Paolo Bacigalupi’s Water Knife will cut into your life

Paolo Bacigalupi is a mystery to me. He is a writer that I don’t really know anything about. One thing I do know about him is that he wrote a book called The Windup Girl. I also know that I absolutely loved it. So when I saw The Water Knife it became an instant buy for me. The only question I had at the time was whether it would live up to my lofty expectations following The Windup Girl.Read More »

You Must Read The Passage Trilogy

The Passage series of books by Justin Cronin is the best trilogy in fiction today. There, I said it. Cronin’s post apocalyptic American vampire epic is one of the most staggering literary achievements I’ve encountered. The strength of the characters, the clarity of the prose and the immensity of the story from beginning to conclusion are incredible accomplishments. I finished The City of Mirrors, the third and final instalment last night, and I’m still thinking about it. It was a sobering, breathtaking and harrowing conclusion.

The story isn’t so much a window into the narrative of a certain place, at a certain time like most fiction; this series gives the sense of a continued presence, as we watch the course of lives and even civilisations play out on the pages. The scope of this series and the fullness of these events are something that few books manage to achieve. Cronin writes vividly, generously and with a clarity that makes building a rapport and emotional investment effortless. It makes you a part of it, involved as an observer of a living breathing world. Read More »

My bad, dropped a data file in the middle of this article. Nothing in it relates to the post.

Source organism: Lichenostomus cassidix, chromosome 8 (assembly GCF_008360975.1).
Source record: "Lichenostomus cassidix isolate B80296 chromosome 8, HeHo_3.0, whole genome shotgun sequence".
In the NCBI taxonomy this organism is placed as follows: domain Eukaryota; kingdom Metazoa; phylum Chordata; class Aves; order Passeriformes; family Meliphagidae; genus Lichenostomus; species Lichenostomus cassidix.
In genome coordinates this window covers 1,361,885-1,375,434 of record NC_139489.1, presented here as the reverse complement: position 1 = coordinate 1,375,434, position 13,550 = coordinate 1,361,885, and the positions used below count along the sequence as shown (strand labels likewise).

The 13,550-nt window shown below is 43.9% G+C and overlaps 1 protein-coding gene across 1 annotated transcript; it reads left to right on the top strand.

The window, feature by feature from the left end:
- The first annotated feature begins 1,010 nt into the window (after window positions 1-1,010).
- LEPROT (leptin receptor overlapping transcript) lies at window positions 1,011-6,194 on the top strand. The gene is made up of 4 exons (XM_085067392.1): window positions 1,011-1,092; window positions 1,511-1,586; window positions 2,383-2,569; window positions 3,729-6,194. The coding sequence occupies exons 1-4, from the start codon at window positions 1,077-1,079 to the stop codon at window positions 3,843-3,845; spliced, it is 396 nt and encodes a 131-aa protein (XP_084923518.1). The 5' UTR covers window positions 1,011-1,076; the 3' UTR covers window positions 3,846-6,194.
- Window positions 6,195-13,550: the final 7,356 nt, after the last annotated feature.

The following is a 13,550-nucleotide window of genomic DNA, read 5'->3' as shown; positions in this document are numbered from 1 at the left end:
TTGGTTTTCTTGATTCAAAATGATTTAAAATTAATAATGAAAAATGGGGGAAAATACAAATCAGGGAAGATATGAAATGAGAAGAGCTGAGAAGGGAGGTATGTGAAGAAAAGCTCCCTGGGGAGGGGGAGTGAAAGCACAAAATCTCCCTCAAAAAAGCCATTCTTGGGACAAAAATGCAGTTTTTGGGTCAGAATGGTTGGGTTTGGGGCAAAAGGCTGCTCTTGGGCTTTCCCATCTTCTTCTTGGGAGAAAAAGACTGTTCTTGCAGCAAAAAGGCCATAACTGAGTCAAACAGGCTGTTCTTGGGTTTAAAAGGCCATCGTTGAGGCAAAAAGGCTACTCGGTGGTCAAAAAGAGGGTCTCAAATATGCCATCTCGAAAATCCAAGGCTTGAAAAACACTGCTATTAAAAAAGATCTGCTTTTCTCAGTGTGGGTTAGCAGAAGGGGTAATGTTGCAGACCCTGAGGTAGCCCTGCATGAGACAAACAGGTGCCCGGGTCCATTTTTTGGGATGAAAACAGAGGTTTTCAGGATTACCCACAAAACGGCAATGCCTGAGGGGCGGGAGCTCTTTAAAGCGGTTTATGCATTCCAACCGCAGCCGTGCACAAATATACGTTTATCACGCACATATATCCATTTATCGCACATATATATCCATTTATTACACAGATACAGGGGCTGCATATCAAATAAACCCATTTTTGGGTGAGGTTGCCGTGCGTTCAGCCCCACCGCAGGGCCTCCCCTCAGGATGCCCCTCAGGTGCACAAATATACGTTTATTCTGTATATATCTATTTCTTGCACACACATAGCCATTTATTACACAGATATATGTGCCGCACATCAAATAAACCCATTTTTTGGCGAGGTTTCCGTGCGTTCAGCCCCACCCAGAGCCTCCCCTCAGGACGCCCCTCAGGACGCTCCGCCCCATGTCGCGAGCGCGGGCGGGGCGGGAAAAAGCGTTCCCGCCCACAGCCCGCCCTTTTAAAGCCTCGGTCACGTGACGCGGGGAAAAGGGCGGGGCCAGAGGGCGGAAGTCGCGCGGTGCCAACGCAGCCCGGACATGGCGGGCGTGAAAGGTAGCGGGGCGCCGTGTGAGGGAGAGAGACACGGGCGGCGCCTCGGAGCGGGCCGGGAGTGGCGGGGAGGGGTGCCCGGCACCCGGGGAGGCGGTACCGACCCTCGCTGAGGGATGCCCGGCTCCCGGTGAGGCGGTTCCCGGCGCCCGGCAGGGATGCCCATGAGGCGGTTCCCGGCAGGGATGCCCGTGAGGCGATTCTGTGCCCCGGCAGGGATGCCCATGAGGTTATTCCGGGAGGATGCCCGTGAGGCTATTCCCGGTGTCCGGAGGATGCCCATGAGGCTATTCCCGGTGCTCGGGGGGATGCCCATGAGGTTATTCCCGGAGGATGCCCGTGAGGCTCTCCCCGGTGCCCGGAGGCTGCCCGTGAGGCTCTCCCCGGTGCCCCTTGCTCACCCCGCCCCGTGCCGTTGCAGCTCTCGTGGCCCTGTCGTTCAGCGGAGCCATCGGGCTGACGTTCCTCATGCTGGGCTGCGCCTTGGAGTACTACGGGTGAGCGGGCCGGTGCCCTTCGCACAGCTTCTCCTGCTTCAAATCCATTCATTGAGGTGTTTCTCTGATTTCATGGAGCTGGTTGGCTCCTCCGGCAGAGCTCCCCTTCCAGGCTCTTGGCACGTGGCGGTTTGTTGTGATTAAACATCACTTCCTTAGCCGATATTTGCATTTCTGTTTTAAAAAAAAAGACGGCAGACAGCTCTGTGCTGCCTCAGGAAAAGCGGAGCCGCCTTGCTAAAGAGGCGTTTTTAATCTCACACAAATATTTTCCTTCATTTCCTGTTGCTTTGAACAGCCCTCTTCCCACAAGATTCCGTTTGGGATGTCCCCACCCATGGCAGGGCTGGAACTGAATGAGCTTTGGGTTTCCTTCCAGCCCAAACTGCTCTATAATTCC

The problem with The Three Body Problem

This post is going to be about The Three Body Problem, a novel by Liu Cixin. If you haven’t read it and want to go into it free of spoilers, please don’t read any further.

The novel is incredibly celebrated; it won the Hugo award for best novel in 2015, and was nominated for a Nebula award in the previous year. It’s a great book, and it nearly beat me. I almost gave up on it, despite its many compelling qualities, and it isn’t anything you can fault the writer for. No, my grudge lies with a character in the prologue. Which, if anything, is a compliment.Read More »

Why should you read All the Birds in the Sky?

I’m coming late to the party on Charlie Jane Anders’ new novel All the Birds in the Sky. Things that are heavily acclaimed and lauded by critics can sometimes call on the cynic in me and I’ll dismiss it, but I’m glad I didn’t avoid this one for too long. The story to me is about two outcasts finding solace in one another. The rest is just window-dressing. This is all about Laurence and Patricia. It’s a twisty, weird love story.

This is going to be a strange book for a lot of people. It’s marketed as genre fiction and you could argue for its position as fantasy or science fiction but I would argue that this isn’t genre fiction at all. The core of the story is about the dynamic shared between Laurence and Patricia. Their relationship is the central catalyst that drives the plot. Read More »